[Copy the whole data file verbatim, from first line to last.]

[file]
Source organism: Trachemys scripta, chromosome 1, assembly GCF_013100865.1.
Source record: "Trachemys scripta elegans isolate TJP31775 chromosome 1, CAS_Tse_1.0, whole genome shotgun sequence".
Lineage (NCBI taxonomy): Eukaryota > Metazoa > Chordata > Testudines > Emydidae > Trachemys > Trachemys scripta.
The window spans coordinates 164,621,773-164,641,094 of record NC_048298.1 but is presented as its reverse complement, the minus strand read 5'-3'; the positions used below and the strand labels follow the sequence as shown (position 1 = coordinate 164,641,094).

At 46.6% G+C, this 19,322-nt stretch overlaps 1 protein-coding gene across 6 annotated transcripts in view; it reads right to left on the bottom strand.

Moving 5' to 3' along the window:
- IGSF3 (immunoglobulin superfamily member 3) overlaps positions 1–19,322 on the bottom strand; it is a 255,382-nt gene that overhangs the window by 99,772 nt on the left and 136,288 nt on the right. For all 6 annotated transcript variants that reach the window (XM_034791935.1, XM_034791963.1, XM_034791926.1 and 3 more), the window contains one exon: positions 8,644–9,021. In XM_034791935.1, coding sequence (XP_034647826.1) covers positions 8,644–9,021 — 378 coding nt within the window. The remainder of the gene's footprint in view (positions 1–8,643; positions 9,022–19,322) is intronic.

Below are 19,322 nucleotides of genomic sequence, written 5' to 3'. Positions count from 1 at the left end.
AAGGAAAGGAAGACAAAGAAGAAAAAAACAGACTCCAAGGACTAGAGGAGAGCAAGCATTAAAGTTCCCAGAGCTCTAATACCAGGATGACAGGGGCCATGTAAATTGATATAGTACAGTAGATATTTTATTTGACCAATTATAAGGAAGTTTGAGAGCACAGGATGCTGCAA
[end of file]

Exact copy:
Source organism: Trachemys scripta, chromosome 1, assembly GCF_013100865.1.
Source record: "Trachemys scripta elegans isolate TJP31775 chromosome 1, CAS_Tse_1.0, whole genome shotgun sequence".
Lineage (NCBI taxonomy): Eukaryota > Metazoa > Chordata > Testudines > Emydidae > Trachemys > Trachemys scripta.
The window spans coordinates 164,621,773-164,641,094 of record NC_048298.1 but is presented as its reverse complement, the minus strand read 5'-3'; the positions used below and the strand labels follow the sequence as shown (position 1 = coordinate 164,641,094).

At 46.6% G+C, this 19,322-nt stretch overlaps 1 protein-coding gene across 6 annotated transcripts in view; it reads right to left on the bottom strand.

Moving 5' to 3' along the window:
- IGSF3 (immunoglobulin superfamily member 3) overlaps positions 1–19,322 on the bottom strand; it is a 255,382-nt gene that overhangs the window by 99,772 nt on the left and 136,288 nt on the right. For all 6 annotated transcript variants that reach the window (XM_034791935.1, XM_034791963.1, XM_034791926.1 and 3 more), the window contains one exon: positions 8,644–9,021. In XM_034791935.1, coding sequence (XP_034647826.1) covers positions 8,644–9,021 — 378 coding nt within the window. The remainder of the gene's footprint in view (positions 1–8,643; positions 9,022–19,322) is intronic.

Below are 19,322 nucleotides of genomic sequence, written 5' to 3'. Positions count from 1 at the left end.
AAGGAAAGGAAGACAAAGAAGAAAAAAACAGACTCCAAGGACTAGAGGAGAGCAAGCATTAAAGTTCCCAGAGCTCTAATACCAGGATGACAGGGGCCATGTAAATTGATATAGTACAGTAGATATTTTATTTGACCAATTATAAGGAAGTTTGAGAGCACAGGATGCTGCAA